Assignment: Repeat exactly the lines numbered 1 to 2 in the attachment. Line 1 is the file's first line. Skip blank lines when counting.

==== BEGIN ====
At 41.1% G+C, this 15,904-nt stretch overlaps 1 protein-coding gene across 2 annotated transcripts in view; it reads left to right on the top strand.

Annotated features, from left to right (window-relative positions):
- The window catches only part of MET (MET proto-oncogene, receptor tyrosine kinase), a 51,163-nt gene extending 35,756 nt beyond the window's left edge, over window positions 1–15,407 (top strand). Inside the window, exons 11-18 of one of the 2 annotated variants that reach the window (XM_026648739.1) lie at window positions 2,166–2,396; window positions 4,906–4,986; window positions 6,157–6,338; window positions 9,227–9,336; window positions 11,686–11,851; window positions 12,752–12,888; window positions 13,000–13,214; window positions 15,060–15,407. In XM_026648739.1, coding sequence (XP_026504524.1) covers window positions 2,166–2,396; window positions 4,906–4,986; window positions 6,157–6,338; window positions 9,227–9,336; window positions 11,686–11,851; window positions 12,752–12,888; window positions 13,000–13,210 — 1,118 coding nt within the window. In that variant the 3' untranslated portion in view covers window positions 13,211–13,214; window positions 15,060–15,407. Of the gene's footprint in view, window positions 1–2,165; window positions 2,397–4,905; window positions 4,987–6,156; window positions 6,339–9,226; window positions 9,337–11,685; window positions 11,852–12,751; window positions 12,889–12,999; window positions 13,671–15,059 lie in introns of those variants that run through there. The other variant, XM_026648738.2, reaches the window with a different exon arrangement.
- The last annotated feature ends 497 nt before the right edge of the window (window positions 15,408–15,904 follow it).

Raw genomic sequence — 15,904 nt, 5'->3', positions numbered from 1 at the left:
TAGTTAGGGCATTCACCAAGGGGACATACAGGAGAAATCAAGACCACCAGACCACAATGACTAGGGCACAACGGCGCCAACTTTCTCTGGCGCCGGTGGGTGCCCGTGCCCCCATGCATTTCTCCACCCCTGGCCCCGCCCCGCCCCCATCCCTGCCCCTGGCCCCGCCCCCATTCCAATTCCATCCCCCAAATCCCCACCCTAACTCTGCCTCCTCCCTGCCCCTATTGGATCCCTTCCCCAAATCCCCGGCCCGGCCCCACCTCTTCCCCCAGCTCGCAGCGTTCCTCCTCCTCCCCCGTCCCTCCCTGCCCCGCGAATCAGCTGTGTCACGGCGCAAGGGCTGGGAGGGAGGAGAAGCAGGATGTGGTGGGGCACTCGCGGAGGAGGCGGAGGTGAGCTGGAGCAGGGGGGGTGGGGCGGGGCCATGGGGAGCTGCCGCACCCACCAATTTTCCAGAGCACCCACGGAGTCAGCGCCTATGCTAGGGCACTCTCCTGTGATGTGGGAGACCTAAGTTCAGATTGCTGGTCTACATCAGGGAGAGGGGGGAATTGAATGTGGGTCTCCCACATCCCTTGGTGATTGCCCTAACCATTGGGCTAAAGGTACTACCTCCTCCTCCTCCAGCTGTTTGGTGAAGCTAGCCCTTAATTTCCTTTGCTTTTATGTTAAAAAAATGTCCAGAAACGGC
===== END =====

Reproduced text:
At 41.1% G+C, this 15,904-nt stretch overlaps 1 protein-coding gene across 2 annotated transcripts in view; it reads left to right on the top strand.

Annotated features, from left to right (window-relative positions):